Jennifer and I wandered a block away toward the beach, where we found a long row of wooden latrines — their sewage emptying into a ditch barely 100 feet from the ocean. This was no tourist beach. This was squalid, dirty and unhealthy.

Jennifer and I at the beach; our translator, Dixie, takes a break
Jennifer and I at the beach; our translator, Dixie, takes a break

We ate lunch together at a local restaurant, then drove to Cora’s home to see how she lives.

We walked up a slight incline, red dust clogged with fallen palm leaves and coconuts, the walkway shaded by leaning palm trees. On either side were wooden houses on stilts, some patched with corrugated metal, some raw wood.

Her house is barely a few yards from a chain-link fence, the outer perimeter of the Bilwi airport.

Cora has lived here her whole life and shares her home — 15 by 20 feet, wood, no windows — with eight others, including three children, her nieces, ages 1, 3 and six. They have no running water or toilet. To get drinking water, they turn on a white plastic faucet in their small dirt yard.

But, despite the scorching heat and the thirst of a large family, it offers nothing, as the city only opens its taps a few hours a day, and not every day.

Their well, which her father dug, sits about 20 feet from their house’s open doorway. It has no cover or railing and is about 50 feet deep.

Easy for a tiny child to fall into — which apparently one or two a year do.

We have been here only two days, a group of people who were strangers to one another before that. It’s quite astonishing to join yet another five or six people — translators, staff, driver — and meld into a working, laughing, van-pushing unit.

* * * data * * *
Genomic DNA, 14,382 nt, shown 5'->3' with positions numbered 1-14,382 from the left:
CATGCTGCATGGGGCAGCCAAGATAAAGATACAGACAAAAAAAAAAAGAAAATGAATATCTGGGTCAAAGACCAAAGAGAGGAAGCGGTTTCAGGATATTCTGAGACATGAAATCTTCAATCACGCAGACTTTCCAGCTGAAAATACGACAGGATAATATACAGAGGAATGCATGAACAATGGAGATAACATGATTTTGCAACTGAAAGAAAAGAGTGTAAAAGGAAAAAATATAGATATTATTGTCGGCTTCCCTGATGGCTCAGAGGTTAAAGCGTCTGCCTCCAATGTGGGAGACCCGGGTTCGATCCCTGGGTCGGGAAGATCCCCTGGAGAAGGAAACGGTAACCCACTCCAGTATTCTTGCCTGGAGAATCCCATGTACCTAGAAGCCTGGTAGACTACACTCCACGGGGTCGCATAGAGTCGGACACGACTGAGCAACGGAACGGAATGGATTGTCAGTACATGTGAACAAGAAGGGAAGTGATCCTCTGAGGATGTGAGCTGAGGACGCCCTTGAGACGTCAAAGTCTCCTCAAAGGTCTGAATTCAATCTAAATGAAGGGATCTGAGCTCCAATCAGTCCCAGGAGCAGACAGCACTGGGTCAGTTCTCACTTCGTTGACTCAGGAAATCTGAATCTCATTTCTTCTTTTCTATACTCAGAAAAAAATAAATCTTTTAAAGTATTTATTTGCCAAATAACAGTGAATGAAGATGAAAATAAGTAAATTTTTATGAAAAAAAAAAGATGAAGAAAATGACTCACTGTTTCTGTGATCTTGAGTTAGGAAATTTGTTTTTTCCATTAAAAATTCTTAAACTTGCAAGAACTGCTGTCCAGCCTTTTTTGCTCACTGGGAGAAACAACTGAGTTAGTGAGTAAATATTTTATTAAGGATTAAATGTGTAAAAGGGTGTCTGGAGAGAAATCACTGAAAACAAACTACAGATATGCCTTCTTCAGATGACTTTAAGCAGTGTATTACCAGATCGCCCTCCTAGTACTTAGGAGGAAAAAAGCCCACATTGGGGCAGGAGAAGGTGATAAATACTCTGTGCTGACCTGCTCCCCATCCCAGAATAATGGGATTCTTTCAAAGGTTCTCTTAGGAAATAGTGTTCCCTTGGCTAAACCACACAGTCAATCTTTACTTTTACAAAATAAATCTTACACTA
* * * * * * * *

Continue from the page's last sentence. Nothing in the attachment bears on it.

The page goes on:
Tomorrow we head into the countryside where we’ll spend two days, sleeping overnight in a village, using mosquito nets. There will be no electricity.

Imagine the stars!

20 thoughts on “Nicaragua, Days One and Two: Coconuts, Wells and a 16 Year Old GC

  1. So many gritty details. I so appreciate how you turn to the gut level, human experience that relates to clean water. It tells the story better than the remove of reporting on a well. The people capture our hearts: the young woman who’s a GC and the extended family under one roof with a plastic yard faucet that only runs when the gov’t allows it. Thank you for telling their stories, so well.

    1. Thanks for making time to read it. The impact of meeting people living this way is very powerful. Some of our best moments here, and resulting images and interviews have been completely spontaneous. I’m moved by how open people are to speaking to us, esp. young people.

      When I’m home and have a lot more time to post (we have very little), I’ll do a photo-heavy post next week.

  2. Love these descriptions, Caitlin. I can feel your adrenaline and wonder in every word and picture. Such colors too. Can only imagine how overwhelming it all is to the senses, especially after such a harsh winter in NY! Thanks for sharing your journey with us so vividly. I’m so glad they hired you to capture this important work!

    1. Thanks, Niva! Jennifer and I are swimming in a sea of color, heat, data, interviews…and holding back for now on our emotions. It’s very emotional, though.

      Josh said something at dinner tonight that was interesting — he talked about “social poverty” — how much more bearable it is when everyone is in the same difficult boat. He sees that here; having Josh and Dixie helps us make sense of it. But it’s overwhelming in some ways as well.

      Tomorrow morning we head out into the village, our last chance to be in the countryside.

      1. Yes, I can imagine how emotional it is, and relate to how difficult it is to keep those emotions in check. When I directed SKID ROW, a documentary about homelessness several years ago, we spent weeks getting to know folks living on the streets of Los Angeles, each with a different reason for ending up there. Some incredibly heartbreaking stories. We wanted to help every person we met, but we couldn’t. I think you have to keep reminding yourself that your work is how you’re helping, by telling their stories and letting the world know this situation (still) exists.